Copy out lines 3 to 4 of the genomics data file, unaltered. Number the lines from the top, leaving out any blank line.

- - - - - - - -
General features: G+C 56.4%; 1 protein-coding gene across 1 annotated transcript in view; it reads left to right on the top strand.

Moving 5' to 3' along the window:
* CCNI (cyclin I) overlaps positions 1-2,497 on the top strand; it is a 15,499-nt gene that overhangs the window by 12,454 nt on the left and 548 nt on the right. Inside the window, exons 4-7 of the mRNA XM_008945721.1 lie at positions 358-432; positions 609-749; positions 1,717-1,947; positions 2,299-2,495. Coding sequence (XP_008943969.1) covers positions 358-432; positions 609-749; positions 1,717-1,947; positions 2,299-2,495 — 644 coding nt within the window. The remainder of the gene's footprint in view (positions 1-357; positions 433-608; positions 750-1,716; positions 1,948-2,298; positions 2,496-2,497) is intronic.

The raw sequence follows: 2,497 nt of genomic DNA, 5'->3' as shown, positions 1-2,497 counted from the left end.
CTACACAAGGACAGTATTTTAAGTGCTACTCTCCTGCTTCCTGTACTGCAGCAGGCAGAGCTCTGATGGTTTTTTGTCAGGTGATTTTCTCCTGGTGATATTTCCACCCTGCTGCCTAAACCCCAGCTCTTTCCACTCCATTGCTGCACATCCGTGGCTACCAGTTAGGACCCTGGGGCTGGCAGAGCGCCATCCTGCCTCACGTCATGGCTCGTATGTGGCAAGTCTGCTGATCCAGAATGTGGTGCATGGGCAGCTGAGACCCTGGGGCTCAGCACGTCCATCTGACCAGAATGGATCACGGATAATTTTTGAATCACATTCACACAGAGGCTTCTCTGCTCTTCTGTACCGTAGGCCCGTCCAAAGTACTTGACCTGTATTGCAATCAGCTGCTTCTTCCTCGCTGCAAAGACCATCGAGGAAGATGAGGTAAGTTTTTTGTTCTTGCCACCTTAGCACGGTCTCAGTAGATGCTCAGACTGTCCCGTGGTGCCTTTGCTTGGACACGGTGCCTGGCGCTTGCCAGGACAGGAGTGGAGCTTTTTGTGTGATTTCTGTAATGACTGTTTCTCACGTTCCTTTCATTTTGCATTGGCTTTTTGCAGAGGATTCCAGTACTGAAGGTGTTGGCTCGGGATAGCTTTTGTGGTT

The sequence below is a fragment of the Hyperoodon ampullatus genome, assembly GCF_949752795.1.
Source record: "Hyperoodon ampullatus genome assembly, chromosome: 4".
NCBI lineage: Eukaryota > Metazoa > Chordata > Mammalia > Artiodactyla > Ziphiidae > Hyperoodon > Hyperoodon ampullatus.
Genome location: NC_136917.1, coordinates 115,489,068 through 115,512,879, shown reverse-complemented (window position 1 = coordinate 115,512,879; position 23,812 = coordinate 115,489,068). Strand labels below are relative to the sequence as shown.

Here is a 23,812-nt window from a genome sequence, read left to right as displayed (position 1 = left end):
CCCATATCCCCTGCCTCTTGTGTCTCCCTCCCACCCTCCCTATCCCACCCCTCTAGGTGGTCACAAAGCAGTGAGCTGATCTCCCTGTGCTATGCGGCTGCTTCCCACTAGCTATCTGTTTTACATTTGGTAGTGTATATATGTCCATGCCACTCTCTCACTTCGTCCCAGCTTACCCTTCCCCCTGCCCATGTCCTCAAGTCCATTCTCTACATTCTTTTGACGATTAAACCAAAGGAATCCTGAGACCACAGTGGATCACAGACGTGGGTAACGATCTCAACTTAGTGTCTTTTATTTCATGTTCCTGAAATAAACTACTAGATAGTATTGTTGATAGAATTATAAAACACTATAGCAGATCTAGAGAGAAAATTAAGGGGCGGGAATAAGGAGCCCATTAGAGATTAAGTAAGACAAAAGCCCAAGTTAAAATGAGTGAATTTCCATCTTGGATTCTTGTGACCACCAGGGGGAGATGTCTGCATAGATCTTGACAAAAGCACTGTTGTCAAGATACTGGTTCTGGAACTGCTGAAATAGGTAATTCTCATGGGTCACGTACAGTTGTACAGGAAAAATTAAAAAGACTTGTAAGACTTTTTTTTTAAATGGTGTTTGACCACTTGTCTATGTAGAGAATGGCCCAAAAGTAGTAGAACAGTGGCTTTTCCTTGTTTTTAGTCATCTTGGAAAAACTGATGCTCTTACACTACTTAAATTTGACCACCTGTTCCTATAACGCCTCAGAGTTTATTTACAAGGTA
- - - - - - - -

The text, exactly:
* CCNI (cyclin I) overlaps positions 1-2,497 on the top strand; it is a 15,499-nt gene that overhangs the window by 12,454 nt on the left and 548 nt on the right. Inside the window, exons 4-7 of the mRNA XM_008945721.1 lie at positions 358-432; positions 609-749; positions 1,717-1,947; positions 2,299-2,495. Coding sequence (XP_008943969.1) covers positions 358-432; positions 609-749; positions 1,717-1,947; positions 2,299-2,495 — 644 coding nt within the window. The remainder of the gene's footprint in view (positions 1-357; positions 433-608; positions 750-1,716; positions 1,948-2,298; positions 2,496-2,497) is intronic.

The raw sequence follows: 2,497 nt of genomic DNA, 5'->3' as shown, positions 1-2,497 counted from the left end.